Lemma 3 If ${B\in\{1,2\}^{\mathbb{Z}}}$ contains any of the subsequences:

• (i) ${212^*12}$
• (ii) ${212^*1_3}$
• (iii) ${1212^*1_2}$
• (iv) ${2_3 1 2^* 1_2 2_2 1}$
• (v) ${2 1 2_3 1 2^* 1_2 2_3}$
• (vi) ${1_2 2_3 1 2^* 1_2 2_4}$
• (vii) ${1_2 2_3 1 2^* 1_2 2_3 1_2}$
• (viii) ${1_3 2_3 1 2^* 1_2 2_3 1 2}$
• (ix) ${2 1_2 2_3 1 2^* 1_2 2_3 1 2_2}$
• (x) ${2_2 1_2 2_3 1 2^* 1_2 2_3 1 2 1}$
• (xi) ${1_2 2 1_2 2_3 1 2^* 1_2 2_3 1 2 1_2 2}$

then ${\lambda_j(B)>\alpha_{\infty}+10^{-6}}$ where ${j}$ indicates the position in asterisk.

Proof: See Lemma 1 in Chapter 3 of Cusick-Flahive’s book and also Lemma 3.2 of our preprint with Gugu. $\Box$

Lemma 4 If ${B\in\{1,2\}^{\mathbb{Z}}}$ contains the subsequence:

• (xii) ${2_2 1 2 1_2 2_3 1 2^* 1_2 2_3 1 2 1_2 2 1}$

then ${\lambda_j(B)>\alpha_{\infty}+1.968\times 10^{-7}}$ where ${j}$ indicates the position in asterisk.

Proof: In this situation,

$\displaystyle \begin{array}{rcl} \lambda_j(B) &=& [2;1_2,2_3,1,2,1_2,2,1,\dots] + [0;1,2_3,1_2,2,1,2_2,\dots] \\ &\geq& [2;1_2,2_3,1,2,1_2,2,1,\overline{1,2}] + [0;1,2_3,1_2,2,1,2_2,\overline{2,1}] \\ &=& 3.2930444624\dots \end{array}$

thanks to the standard fact that if

$\displaystyle \alpha=[a_0; a_1,\dots, a_n, a_{n+1},\dots]$

and

$\displaystyle \beta=[a_0; a_1,\dots, a_n, b_{n+1},\dots]$

with ${a_{n+1}\neq b_{n+1}}$, then ${\alpha>\beta}$ if and only if ${(-1)^{n+1}(a_{n+1}-b_{n+1})>0}$. $\Box$

As it is explained in Chapter 3 of Cusick-Flahive’s book and also in the proof of Proposition 3.7 of our preprint with Gugu, Lemmas 2, 3 and 4 allow to show that:

Proposition 5 The interval

$\displaystyle I=[\alpha_{\infty}-10^{-8}, \alpha_{\infty}+ 1.968\times 10^{-7})$

does not intersect the Lagrange spectrum ${L}$.

Of course, this proposition gives a natural strategy to exhibit new numbers in ${M\setminus L}$: it suffices to build elements of ${M\cap I}$ as close as possible to the right endpoint of ${I}$.

Remark 3 As the reader can guess from the statement of the previous proposition, the right endpoint of ${I}$ is intimately related to Lemma 4. In other terms, the natural limit of this method for producing the largest known numbers in ${M\setminus L}$ is given by how far we can push to the right the boundary of ${I}$.Here, Gugu and I are currently trying to optimize the choice of ${I}$ by exploiting the simple observation that the proof of Lemma 4 is certainly not sharp in our situation: indeed, we used the sequence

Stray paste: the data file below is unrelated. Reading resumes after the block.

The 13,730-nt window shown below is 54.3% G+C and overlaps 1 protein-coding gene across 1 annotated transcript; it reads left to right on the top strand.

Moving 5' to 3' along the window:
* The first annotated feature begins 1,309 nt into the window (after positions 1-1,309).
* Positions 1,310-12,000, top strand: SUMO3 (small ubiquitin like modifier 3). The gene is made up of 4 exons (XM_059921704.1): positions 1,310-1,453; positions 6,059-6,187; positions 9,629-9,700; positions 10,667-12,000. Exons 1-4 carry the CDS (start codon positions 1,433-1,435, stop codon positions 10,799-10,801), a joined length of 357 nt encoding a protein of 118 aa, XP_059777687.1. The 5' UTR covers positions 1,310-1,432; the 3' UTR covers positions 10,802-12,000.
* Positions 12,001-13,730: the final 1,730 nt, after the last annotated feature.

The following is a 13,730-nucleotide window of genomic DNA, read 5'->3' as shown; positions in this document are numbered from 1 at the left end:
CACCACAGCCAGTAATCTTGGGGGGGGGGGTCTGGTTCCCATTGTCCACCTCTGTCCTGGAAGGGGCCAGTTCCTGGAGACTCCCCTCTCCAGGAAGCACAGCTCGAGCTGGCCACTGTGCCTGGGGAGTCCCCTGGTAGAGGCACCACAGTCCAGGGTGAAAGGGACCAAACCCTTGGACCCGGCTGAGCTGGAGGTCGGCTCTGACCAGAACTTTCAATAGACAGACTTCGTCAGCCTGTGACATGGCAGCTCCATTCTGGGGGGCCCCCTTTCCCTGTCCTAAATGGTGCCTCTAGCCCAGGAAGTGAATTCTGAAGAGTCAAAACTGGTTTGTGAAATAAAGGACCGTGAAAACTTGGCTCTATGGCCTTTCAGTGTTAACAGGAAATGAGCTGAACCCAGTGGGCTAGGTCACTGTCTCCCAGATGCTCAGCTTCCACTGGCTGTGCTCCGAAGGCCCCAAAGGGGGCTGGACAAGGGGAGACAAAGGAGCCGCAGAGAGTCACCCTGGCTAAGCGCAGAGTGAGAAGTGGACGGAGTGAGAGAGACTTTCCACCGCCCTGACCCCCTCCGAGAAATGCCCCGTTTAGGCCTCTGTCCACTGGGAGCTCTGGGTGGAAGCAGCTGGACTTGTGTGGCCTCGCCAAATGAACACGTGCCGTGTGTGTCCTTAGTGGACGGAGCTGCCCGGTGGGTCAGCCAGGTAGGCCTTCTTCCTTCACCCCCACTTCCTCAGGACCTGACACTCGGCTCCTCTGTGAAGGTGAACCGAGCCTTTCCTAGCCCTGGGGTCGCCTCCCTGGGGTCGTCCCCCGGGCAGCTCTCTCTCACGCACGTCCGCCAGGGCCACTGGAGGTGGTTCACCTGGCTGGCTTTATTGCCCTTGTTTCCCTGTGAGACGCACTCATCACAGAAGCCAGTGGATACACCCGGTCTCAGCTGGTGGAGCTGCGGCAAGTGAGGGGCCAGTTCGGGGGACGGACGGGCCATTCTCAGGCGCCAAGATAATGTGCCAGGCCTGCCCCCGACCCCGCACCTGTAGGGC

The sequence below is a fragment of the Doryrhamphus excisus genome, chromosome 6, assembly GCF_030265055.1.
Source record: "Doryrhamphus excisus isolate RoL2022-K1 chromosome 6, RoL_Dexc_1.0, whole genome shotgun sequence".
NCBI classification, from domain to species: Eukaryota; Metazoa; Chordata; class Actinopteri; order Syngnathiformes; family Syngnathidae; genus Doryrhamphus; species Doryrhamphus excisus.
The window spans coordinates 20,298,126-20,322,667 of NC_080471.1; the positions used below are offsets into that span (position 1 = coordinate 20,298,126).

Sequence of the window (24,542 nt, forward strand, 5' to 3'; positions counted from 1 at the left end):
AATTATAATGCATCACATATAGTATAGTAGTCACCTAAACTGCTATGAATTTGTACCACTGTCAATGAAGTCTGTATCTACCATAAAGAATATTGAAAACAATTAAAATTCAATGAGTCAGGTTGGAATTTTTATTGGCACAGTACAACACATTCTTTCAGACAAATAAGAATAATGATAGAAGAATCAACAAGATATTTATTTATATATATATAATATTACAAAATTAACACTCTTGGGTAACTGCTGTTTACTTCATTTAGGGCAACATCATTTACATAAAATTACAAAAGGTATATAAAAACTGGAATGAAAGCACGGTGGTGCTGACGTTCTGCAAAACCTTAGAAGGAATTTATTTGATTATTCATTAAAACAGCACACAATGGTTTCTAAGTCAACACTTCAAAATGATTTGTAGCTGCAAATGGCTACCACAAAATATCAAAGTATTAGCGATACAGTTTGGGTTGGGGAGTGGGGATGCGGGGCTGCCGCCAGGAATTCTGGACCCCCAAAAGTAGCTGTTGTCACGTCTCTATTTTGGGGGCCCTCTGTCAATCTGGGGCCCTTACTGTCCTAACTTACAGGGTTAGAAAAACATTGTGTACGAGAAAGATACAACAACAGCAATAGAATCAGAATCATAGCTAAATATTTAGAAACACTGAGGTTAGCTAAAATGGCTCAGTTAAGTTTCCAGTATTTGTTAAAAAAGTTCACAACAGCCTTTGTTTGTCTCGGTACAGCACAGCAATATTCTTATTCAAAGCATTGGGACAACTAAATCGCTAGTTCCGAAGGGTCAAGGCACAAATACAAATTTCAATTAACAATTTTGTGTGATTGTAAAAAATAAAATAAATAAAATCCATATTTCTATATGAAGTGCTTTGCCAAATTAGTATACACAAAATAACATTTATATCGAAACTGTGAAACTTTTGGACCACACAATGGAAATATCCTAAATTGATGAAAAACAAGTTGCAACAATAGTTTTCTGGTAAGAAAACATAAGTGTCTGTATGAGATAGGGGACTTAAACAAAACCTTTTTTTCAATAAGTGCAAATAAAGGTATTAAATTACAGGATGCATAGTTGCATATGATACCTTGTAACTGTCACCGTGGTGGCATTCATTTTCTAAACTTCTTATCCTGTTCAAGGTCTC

$\displaystyle B':=\overline{1,2},2_2,1,2,1_2,2_3,1,2;1_2,2_3,1,2,1_2,2,1,\overline{1,2}$

to bound ${\lambda_j(B)}$, but we could do better by noticing that this sequence provides a pessimistic bound because ${\overline{1,2}}$ contains a copy of the word ${21212}$ (and, thus, ${m(B')>\alpha_{\infty}+10^{-6}}$, i.e., ${B}$ can’t coincide with ${B'}$ on a large chunk when ${m(B)<\alpha_{\infty}+10^{-6}}$).

Anyhow, Proposition 5 ensures that

$\displaystyle x:=[2;\overline{1_2, 2_3, 1, 2}]+[0;1, 2_3, 1_2, 2, 1, 2_2,1,\overline{1_2,2}] = 3.2930444288\dots$

does not belong to the Lagrange spectrum ${L}$.

At this point, it remains only to check that ${x}$ belongs to the Markov spectrum.

For this sake, let us verify that

$\displaystyle x= [2;\overline{1_2, 2_3, 1, 2}]+[0;1, 2_3, 1_2, 2, 1, 2_2,1,\overline{1_2,2}]=:\lambda_0(A) =m(A)$

By items (a), (b), (c) and (e) of Lemma 2,

$\displaystyle \lambda_i(A)<\alpha_{\infty}-10^{-5}$

except possibly for ${i=7k}$ with ${k\geq 1}$. Since

$\displaystyle \begin{array}{rcl} \lambda_{7k}(A) &=& [2; \overline{1_2, 2_3, 1, 2}] + [0;\underbrace{1, 2_3, 1_2, 2, \dots, 1, 2_3, 1_2, 2}_{k \textrm{ times }}, 1, 2_3, 1_2, 2, 1, 2_2,\dots] \\ &<& [2; \overline{1_2, 2_3, 1, 2}] + [0; 1, 2_3, 1_2, 2, 1, 2_3, 1_2, 2, 1,\overline{2,1}] \\ &<& [2; \overline{1_2, 2_3, 1, 2}] + [0; 1, 2_3, 1_2, 2, 1, 2_3,\overline{2,1}] \\ &<& [2; \overline{1_2, 2_3, 1, 2}] + [0; 1, 2_3, 1_2, 2, 1, 2_2,1,\overline{1_2,2}] = \lambda_0(A), \end{array}$

we have

$\displaystyle \begin{array}{rcl} \lambda_0(A)-\lambda_{7k}(A)&>&[0; 1, 2_3, 1_2, 2, 1, 2_3,\overline{2,1}] - [0; 1, 2_3, 1_2, 2, 1, 2_3, 1_2, 2, 1,\overline{2,1}] \\ &>& 2.817153\dots\times 10^{-8} \end{array}$

for all ${k\geq 1}$. This proves that ${x=\lambda_0(A)=m(A)}$ belongs to the Markov spectrum.